I’m only mildly familiar with stepping due to the involvement of a college roommate in the mid-‘90s. The intricately choreographed dances have grown in popularity since that time, and Stomp the Yard will almost certainly cause more people to explore stepping. The film was a sleeper hit this past spring and does showcase talented young actors performing enjoyable dances. The downside is the subpar plot, which grows tedious and becomes especially mundane during the twists of its second hour. On its most basic level, D.J.’s story is inspiring, but it would have been even more effective if the obstacles had felt more grounded in reality instead of the standard movie conflicts.

Rating for Style: B-
Rating for Substance: C

 

Image Transfer

 One
Aspect Ratio2.40:1 - Widescreen
Original Aspect Ratioyes
Anamorphicyes


Image Transfer Review: Stomp the Yard contains many high-flying dance sequences, and the 2.40:1 anamorphic widescreen transfer presents these moments effectively. The best visual scenes involve the shots of the empty pool, which create a unique training environment. The presentation is a bit dark and grainy at times, but it fails to detract too much from the overall experience. The music-video style of the finale's step routines spring well from the screen and deliver the necessary energy.

Image Transfer Grade: B+

 

Audio Transfer

 LanguageRemote Access
DS 2.0Frenchyes
Dolby Digital
5.1
Englishyes


Audio Transfer Review: This release includes a condsiderable amount of music, particularly during the club scenes and dance routines, and the 5.1-channel Dolby Digital transfer does a nice job presenting the audio. It's not a groundbreaking technical achievement that you'll be playing for friends, but the sounds are powerful enough to sell the story. The rear speakers also receive significant use and help to complement the primary audio. This disc also provides a solid 2.0-channel French transfer that should please any francophiles viewing this release.

Audio Transfer Grade: B+

 

Disc Extras

Full Motion menu
Scene Access with 28 cues
Subtitles/Captions in English, French, Spanish with remote access
9 Other Trailer(s) featuring Crossover, Rocky Balboa, Surf's Up, Across the Universe, Little Man, Gridiron Gang, You Got Served, The Gospel, Are We Done Yet?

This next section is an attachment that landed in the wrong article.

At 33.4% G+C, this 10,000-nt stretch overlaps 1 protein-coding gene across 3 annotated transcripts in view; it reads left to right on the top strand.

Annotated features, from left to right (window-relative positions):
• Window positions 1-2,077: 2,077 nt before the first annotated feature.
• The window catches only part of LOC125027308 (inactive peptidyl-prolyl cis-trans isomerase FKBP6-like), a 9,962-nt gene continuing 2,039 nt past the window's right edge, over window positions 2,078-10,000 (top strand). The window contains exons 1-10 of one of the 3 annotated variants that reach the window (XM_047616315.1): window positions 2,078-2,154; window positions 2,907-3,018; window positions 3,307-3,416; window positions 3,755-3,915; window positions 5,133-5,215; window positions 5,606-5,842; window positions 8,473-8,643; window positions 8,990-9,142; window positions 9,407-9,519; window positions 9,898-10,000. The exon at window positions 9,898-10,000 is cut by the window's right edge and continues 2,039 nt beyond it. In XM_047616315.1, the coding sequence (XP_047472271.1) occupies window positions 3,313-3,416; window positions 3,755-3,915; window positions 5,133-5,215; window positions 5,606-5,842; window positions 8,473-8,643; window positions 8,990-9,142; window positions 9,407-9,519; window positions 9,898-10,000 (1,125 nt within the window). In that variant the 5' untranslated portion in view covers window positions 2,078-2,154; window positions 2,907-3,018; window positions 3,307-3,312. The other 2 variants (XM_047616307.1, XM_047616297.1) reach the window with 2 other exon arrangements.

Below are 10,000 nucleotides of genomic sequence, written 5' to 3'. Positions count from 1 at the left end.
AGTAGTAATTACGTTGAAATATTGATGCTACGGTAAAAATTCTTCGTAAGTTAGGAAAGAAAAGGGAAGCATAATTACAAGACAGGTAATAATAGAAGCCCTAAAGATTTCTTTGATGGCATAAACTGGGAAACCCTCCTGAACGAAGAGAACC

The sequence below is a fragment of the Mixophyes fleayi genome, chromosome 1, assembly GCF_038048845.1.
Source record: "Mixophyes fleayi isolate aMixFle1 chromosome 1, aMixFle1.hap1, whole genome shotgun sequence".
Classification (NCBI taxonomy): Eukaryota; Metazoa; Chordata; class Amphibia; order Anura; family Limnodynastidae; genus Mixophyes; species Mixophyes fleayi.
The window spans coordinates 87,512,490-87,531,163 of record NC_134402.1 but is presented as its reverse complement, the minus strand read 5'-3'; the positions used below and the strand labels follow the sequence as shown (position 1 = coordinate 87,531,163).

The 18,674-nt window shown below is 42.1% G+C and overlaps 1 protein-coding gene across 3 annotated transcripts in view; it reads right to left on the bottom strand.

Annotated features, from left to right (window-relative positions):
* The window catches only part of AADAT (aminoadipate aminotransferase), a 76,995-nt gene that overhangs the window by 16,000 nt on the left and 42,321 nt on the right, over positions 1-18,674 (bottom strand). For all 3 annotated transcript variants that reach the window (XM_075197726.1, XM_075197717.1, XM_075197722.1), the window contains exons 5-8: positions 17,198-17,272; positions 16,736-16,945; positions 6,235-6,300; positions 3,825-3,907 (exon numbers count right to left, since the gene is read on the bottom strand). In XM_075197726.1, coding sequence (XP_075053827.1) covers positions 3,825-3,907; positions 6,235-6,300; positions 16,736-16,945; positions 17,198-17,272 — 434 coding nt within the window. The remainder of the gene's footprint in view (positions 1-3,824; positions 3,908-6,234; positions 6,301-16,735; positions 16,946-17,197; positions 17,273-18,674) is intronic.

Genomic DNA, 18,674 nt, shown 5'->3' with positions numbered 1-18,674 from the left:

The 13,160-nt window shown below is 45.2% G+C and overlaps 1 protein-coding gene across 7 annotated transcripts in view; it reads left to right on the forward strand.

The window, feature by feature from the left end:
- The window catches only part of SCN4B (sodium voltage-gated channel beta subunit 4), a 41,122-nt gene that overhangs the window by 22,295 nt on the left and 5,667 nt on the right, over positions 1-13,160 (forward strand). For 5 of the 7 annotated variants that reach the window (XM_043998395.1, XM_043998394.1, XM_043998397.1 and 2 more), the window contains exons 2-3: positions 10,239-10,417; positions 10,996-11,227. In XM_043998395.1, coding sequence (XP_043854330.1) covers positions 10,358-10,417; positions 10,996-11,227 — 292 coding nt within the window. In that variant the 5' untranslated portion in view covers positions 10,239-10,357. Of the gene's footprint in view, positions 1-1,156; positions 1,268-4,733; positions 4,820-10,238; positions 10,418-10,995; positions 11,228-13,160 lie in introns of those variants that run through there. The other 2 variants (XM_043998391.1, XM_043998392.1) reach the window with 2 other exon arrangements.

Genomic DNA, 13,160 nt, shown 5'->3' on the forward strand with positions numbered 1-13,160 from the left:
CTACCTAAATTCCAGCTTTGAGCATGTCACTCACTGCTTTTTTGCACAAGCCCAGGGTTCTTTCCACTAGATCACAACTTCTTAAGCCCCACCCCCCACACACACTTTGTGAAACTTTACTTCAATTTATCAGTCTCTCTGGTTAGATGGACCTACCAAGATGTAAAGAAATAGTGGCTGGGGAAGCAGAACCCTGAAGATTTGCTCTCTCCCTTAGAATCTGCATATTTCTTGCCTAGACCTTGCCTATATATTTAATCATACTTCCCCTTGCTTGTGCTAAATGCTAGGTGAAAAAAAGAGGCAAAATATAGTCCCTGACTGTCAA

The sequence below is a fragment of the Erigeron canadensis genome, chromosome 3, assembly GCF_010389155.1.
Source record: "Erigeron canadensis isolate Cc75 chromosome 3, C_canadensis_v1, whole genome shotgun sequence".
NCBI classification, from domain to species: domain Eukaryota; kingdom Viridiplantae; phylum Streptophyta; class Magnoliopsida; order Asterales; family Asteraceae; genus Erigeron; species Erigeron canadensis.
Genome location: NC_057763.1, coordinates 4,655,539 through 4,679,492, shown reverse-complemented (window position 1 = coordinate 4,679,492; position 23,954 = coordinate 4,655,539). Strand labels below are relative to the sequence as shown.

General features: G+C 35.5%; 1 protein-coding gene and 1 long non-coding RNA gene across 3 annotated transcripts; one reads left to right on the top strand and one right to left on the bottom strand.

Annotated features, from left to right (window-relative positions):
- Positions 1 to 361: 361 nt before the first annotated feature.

3 Deleted Scenes
1 Documentaries
1 Featurette(s)
1 Feature/Episode commentary by Director Sylvain White, Editor David Checel, and Cinematographer Scott Kevan
Packaging: unknown keepcase
Picture Disc
1 Disc
1-Sided disc(s)
Layers: dual

Extra Extras:
  1. Gag reel
Extras Review: Stomp the Yard includes several features that offer interesting background material about the production. The primary extra is a commentary from Director Sylvain White, Editor David Checel, and Cinematographer Scott Kevan. This engaging group discusses both the technical and creative aspects involved with creating the film. The details about the complex dance sequences are particularly interesting, and all three speakers maintain and enjoyable tone. There's also the 17-minute documentary Battles, Rivals, Brothers, which contains interviews and behind-the-scenes footage. White offers details on doing research on step competitions around the country, and the cast and crew members discuss the rigorous auditions process. They also discuss the strong bond among the teams, who were mostly separate throughout filming.

This release also provides three deleted/extended scenes and a gag reel, which add little worthy information. The extra footage last about six minutes and includes a longer version of the opening dance sequence, split into two segments. Both Chris Brown and the female dancers get a chance to shine during these moments. The other scene involves Columbus Short and his frat brothers making an impromptu song while cleaning up the yard. The gag reel falls just short of two minutes and has the standard clips of people laughing, falling down, and being silly during shooting.

Extras Grade: B

 

Final Comments

Stomp the Yard offers mild entertainment and a few interesting extras, but the overall effect is pretty underwhelming. If you're interested in step or just love dance movies, this release might be a good choice. However, the uneven tone and conventional plot twists lessen the drama and my enthusiasm.